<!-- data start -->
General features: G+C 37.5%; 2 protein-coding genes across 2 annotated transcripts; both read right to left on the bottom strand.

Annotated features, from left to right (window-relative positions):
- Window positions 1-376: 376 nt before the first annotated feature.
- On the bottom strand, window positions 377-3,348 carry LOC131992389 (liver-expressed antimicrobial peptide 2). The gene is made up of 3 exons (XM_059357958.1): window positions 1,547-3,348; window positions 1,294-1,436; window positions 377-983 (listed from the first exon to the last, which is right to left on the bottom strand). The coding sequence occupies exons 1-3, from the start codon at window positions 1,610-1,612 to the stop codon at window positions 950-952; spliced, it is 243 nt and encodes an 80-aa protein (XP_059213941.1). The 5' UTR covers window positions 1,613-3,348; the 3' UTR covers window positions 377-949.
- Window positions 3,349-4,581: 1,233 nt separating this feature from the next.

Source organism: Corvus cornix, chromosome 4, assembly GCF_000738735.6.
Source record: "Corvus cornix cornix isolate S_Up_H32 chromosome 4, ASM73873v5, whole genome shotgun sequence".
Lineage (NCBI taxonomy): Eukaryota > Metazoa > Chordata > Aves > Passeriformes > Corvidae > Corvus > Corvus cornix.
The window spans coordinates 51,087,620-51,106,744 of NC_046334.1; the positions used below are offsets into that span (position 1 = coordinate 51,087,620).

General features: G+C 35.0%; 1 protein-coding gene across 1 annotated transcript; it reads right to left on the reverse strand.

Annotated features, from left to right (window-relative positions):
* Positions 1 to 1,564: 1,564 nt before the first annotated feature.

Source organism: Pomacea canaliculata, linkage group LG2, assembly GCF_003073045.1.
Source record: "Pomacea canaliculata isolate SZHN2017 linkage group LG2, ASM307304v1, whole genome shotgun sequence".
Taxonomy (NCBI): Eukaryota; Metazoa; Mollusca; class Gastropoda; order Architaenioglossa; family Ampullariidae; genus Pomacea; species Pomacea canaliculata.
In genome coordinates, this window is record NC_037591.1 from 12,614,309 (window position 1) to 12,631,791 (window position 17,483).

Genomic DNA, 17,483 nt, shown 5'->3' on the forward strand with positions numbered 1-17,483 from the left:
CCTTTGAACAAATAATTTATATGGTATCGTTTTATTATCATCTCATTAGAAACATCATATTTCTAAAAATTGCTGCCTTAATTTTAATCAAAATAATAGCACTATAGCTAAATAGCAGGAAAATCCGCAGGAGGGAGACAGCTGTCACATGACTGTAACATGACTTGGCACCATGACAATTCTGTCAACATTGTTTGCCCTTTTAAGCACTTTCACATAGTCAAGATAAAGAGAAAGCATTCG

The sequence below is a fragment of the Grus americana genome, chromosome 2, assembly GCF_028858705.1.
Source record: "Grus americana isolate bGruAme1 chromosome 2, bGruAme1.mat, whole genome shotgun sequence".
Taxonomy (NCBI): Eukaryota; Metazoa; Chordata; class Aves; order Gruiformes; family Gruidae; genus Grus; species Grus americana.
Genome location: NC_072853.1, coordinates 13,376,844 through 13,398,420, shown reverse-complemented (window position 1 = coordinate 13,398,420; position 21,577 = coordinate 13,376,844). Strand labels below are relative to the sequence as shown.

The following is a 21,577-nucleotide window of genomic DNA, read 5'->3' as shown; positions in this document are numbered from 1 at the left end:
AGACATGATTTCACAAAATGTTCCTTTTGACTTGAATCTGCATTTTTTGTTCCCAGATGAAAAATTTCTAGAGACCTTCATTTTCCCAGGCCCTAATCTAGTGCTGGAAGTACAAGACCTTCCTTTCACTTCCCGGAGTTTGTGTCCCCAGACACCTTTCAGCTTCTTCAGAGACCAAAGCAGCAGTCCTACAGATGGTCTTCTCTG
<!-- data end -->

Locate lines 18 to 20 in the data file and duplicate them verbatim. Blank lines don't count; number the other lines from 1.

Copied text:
CCTTTGAACAAATAATTTATATGGTATCGTTTTATTATCATCTCATTAGAAACATCATATTTCTAAAAATTGCTGCCTTAATTTTAATCAAAATAATAGCACTATAGCTAAATAGCAGGAAAATCCGCAGGAGGGAGACAGCTGTCACATGACTGTAACATGACTTGGCACCATGACAATTCTGTCAACATTGTTTGCCCTTTTAAGCACTTTCACATAGTCAAGATAAAGAGAAAGCATTCG

The sequence below is a fragment of the Grus americana genome, chromosome 2, assembly GCF_028858705.1.
Source record: "Grus americana isolate bGruAme1 chromosome 2, bGruAme1.mat, whole genome shotgun sequence".